When officials in Memphis, Tenn., held a conference last month to study how better relations between pastors and police might reduce crime, the list of “expert” speakers had a decidedly Fort Wayne flavor.
And why not? Police Chief Rusty York conducted his first “Value-Based Initiative” for clergy and community leaders in 2001, and the Rev. Ternae Jordan of Chattanooga, Tenn., began his “Stop the Madness” program in Fort Wayne after his son was shot (but survived) in 1993.
But the third member of that Fort Wayne-flavored panel says it's time to start practicing here what they preached there.
“It's amazing to me that other cities are implementing our stuff, while our model needs to be done here,” said the Rev. Stephen Terry of the New Life Church of God, who with York, Jordan and others appeared at Memphis' first-ever Police and Clergy Conference. “(Reducing violence) all boils down to relationships. Kids' perception of Fort Wayne is only as good as their exposure to it. They will practice what they see.
“Someone needs to pull us all together. But who speaks for the community?”
Just who that “someone” might be remains as unclear as the need is obvious. With Allen County's murder total already rivaling the numbers for all of last year, and with York attributing much of the violence to African-Americans gangs, Terry's perceived leadership vacuum will continue to be filled with negatives unless something more positive fills the void.
In some ways, conditions in Fort Wayne were even worse when the Value-Based Initiative began with the help of a $173,000 Department of Justice grant. In 1997 the federal government had investigated allegations of police misconduct, mostly directed at blacks, and although the department was eventually cleared, mistrust remained. The 12-week academy helped pastors and others learn about police procedures by participating in patrols and other forms of cooperation, which Jordan at the time predicted would “open the lines of communication between the Police Department and clergy leaders.”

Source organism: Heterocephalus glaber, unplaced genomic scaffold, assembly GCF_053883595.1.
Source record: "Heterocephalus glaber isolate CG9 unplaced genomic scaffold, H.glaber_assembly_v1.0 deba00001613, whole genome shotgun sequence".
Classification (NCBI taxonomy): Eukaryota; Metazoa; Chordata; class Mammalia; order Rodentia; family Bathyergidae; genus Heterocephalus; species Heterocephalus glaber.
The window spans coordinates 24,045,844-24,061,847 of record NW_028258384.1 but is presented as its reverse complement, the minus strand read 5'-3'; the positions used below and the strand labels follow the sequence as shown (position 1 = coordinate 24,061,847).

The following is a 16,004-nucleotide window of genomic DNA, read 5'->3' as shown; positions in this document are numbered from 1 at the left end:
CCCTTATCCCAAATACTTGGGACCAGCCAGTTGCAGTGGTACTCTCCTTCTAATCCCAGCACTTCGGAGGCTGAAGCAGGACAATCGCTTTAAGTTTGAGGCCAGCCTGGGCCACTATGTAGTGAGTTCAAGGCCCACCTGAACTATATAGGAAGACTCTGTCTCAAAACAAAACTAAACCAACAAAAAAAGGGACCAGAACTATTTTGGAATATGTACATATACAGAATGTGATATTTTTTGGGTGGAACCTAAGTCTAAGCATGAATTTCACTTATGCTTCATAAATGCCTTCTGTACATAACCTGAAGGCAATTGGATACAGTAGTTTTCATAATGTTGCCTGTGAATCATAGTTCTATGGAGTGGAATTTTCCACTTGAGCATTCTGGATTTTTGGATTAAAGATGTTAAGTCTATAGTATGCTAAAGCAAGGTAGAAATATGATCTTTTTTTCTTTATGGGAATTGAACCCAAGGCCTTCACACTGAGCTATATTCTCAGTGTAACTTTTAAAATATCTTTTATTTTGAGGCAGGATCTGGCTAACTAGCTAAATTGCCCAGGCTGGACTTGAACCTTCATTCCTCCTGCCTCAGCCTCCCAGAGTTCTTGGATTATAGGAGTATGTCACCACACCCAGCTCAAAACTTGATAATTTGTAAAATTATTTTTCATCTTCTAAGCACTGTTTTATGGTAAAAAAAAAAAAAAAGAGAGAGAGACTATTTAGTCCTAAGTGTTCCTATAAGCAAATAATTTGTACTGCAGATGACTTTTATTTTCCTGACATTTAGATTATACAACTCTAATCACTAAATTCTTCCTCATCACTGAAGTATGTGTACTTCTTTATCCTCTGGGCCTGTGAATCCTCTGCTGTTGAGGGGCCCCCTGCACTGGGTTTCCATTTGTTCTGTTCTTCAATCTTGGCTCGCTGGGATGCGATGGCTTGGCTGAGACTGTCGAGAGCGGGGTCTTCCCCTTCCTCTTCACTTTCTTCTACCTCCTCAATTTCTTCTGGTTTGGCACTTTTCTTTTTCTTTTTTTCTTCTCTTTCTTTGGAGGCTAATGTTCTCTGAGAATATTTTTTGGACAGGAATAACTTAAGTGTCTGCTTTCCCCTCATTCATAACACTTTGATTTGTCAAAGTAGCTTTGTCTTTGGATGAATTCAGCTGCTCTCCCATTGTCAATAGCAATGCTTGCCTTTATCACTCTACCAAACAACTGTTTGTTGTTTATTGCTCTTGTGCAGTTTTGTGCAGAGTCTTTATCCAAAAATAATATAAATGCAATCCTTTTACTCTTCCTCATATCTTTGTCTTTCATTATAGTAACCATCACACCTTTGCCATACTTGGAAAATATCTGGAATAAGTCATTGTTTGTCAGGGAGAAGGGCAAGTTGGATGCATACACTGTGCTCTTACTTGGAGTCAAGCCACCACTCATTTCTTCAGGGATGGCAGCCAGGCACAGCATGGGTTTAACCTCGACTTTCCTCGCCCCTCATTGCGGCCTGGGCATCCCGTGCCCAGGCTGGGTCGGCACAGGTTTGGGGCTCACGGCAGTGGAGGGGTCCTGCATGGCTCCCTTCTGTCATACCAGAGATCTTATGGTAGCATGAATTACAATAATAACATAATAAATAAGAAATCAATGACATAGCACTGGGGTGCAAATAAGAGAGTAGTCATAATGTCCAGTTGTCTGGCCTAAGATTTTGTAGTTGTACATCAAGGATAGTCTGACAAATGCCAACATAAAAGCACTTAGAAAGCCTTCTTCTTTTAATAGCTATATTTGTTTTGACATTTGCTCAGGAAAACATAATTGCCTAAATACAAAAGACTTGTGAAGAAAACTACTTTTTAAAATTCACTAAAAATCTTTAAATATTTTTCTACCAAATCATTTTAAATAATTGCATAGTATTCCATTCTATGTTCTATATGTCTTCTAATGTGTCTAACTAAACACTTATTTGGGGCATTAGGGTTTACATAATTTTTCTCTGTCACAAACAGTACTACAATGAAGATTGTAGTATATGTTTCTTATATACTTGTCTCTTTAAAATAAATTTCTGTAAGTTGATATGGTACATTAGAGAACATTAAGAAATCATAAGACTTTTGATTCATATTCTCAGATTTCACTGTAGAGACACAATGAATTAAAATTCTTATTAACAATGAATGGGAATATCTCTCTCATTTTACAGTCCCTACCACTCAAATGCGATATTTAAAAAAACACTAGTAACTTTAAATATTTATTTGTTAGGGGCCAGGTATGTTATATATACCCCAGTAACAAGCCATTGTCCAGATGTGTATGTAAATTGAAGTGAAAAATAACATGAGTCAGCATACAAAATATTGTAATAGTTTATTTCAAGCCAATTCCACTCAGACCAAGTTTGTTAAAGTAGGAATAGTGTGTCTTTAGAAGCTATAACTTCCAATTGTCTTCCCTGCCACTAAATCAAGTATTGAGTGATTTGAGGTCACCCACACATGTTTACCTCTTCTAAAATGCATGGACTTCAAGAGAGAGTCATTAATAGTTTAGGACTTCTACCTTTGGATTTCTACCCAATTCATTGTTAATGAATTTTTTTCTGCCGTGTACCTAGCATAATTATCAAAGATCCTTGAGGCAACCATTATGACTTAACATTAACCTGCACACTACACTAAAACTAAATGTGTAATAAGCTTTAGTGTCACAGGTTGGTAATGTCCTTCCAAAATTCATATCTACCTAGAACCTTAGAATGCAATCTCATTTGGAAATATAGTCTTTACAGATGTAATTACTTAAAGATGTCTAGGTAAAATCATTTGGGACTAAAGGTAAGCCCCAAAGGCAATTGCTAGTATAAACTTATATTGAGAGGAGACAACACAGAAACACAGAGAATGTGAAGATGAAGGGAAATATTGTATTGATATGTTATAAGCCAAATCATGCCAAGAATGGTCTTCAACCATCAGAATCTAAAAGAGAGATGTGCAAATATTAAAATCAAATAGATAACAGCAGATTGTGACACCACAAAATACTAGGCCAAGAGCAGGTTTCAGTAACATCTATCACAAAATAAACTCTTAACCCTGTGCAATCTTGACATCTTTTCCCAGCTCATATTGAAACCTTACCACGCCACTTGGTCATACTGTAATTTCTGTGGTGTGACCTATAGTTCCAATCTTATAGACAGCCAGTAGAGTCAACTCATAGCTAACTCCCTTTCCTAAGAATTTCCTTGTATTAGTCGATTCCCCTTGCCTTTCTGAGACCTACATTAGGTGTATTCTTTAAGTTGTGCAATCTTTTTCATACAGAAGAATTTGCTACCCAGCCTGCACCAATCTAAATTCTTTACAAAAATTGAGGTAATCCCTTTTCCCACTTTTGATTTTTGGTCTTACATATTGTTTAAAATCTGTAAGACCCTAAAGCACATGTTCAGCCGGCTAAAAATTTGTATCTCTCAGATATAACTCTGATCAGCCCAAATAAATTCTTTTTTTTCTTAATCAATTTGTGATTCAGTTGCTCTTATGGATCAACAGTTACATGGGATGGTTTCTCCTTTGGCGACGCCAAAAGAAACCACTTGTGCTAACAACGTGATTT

But Jordan moved from Fort Wayne back home to Tennessee in 2004, and although York has continued to seek partnerships with local clergy, he acknowledged an “evolution.”
“For a while after (Jordan) left and some of the older pastors died there was a void. In the last year more (clergy) have come forward and there have been different alliances. I'd like to get 'Stop the Madness' started here again. We need to be meeting every six months or so, and we still do,” York said.
Terry's call for greater involvement by church leaders is hardly new, of course. Four years ago, for example, then-NAACP President Rev. Michael Latham told York and 150 others gathered at his Renaissance Baptist Church that “Maybe we need to do our jobs as pastors differently. We all know what the issues are. Don't let this turn into a gripe session. If we don't have a plan, this will be just another wasted meeting.”
Given the acknowledged increase in gang-related mayhem, it's easy to conclude that it was indeed just another wasted meeting – especially since Latham's ability to mobilize the black community has perhaps been diminished by his public criticism of pastors he believes have not always lived up to their calling.
But the lack of immediate results does not invalidate the necessity of the effort.
In one sense, any expectation that pastors can magically reform anti-social behavior is ironic, since they better than anyone should understand the inherently sinful human nature. But it is also that very understanding that gives pastors the unique ability and authority to promote repentance, redemption and the change in behavior they induce.
As a police officer, York is properly concerned more about this life than the next. But there, too, the church can help by preaching the value of living moral and God-pleasing lives, by helping meet members' physical needs and by encouraging respect for and cooperation with lawful authority.
Theological differences can be important, but pastors need not compromise their doctrines in order to address earthly issues. As York said, most are already addressing such things within the walls of their churches. Now they need to do it, vocally and together, in the community at large.
Who speaks for the community? Terry asks. If the right voices don't, you know who will.